Animal cruelty harms everyone. It harms communities by making them less safe. It harms neighborhoods by instilling fear in families with children and pets. It harms the minds of children by teaching them that abusing and killing animals is acceptable.

Landlord Jennifer Oustrich allegedly poisoned at least two feral (also called community) cats at the property she owns and rents out in Taylor, Pennsylvania, just outside Scranton. When she allegedly killed the cats, she also tainted the values of her community.

Oustrich was reportedly angry about the community cats getting into the garbage of her tenants, and had vented to neighbors of her intent to poison the cats. Necropsy reports, administered by local police with assistance from Cornell University’s Veterinary Medical Center, revealed that industrial rat poison mixed with dog food was set out for the cats, which slowly and painfully killed two cats, and possibly more.

Many options were available to her other than killing. She could have instructed her tenants to animal- proof their garbage or called a nearby animal group, or a Trap-Neuter-Return organization. She could have used deterrents that are inexpensive and effective. Instead, Oustrich considered community cats’ lives worthless and violently killed them.

In the past, if such animal cruelty occurred in Pennsylvania, Oustrich likely would have been charged with a misdemeanor, the same as a parking ticket or a loitering fine. But in June 2017, Pennsylvania Governor Tom Wolf signed Libre’s Law, named after an abused rescue puppy. Libre’s Law increases penalties for animal abuse and creates clear distinctions between misdemeanors and felonies. It also allows for felony charges for aggravated cruelty to animals causing serious bodily injury or death. Prior to this law, felony charges could only be filed for animal fighting offenses or for killing an endangered species. Overall, the law creates stronger protections for animals, including community cats.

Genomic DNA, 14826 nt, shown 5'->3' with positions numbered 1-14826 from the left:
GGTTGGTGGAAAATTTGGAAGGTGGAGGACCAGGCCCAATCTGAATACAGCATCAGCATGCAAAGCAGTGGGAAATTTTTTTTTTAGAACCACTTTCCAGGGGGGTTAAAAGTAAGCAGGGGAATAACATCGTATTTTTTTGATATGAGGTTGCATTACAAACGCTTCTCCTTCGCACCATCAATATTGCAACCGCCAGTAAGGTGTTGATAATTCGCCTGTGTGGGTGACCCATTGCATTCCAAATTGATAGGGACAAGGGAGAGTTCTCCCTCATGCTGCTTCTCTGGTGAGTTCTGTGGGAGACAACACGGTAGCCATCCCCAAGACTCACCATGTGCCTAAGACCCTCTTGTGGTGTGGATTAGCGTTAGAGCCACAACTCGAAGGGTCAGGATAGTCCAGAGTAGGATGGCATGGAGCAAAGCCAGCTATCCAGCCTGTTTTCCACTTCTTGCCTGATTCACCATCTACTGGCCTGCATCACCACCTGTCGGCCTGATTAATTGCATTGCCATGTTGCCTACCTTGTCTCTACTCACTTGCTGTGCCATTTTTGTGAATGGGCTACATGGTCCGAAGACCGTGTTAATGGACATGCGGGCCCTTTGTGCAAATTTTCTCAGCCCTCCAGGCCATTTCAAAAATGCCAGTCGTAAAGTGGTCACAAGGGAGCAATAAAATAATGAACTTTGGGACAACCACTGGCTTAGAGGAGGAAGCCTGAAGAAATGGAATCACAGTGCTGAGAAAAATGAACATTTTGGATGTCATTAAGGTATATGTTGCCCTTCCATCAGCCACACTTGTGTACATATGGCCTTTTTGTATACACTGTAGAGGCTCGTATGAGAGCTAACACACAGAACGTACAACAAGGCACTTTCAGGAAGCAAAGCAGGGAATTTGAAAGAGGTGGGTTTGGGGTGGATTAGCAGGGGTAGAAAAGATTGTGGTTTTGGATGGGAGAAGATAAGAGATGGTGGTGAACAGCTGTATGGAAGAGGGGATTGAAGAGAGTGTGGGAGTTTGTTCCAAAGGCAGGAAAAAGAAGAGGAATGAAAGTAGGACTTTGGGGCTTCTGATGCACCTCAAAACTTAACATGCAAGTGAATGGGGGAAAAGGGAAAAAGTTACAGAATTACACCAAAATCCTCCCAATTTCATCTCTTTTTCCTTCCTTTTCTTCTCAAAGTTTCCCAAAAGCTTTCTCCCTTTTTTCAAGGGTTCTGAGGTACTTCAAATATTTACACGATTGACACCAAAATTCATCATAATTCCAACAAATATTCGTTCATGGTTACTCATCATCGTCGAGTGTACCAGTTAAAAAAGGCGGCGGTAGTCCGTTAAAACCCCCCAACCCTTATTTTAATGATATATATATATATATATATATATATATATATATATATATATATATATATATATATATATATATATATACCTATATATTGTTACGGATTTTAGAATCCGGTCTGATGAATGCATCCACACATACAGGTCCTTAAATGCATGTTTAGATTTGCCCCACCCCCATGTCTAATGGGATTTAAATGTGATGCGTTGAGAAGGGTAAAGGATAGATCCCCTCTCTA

Oustrich was arrested on two felony charges of aggravated assault, as well as six other criminal counts. She is awaiting trial. The timing is fortunate now that Pennsylvania has elevated such abuse to felony offenses potentially punishable by a prison term.

Alley Cat Allies urges the Pennsylvania Attorney General’s office to prosecute this case to the full extent of the law.  We must ask every state to prosecute abusers so they can never maim, starve, poison, or kill our animals or our justice systems again. It’s what the animals deserve.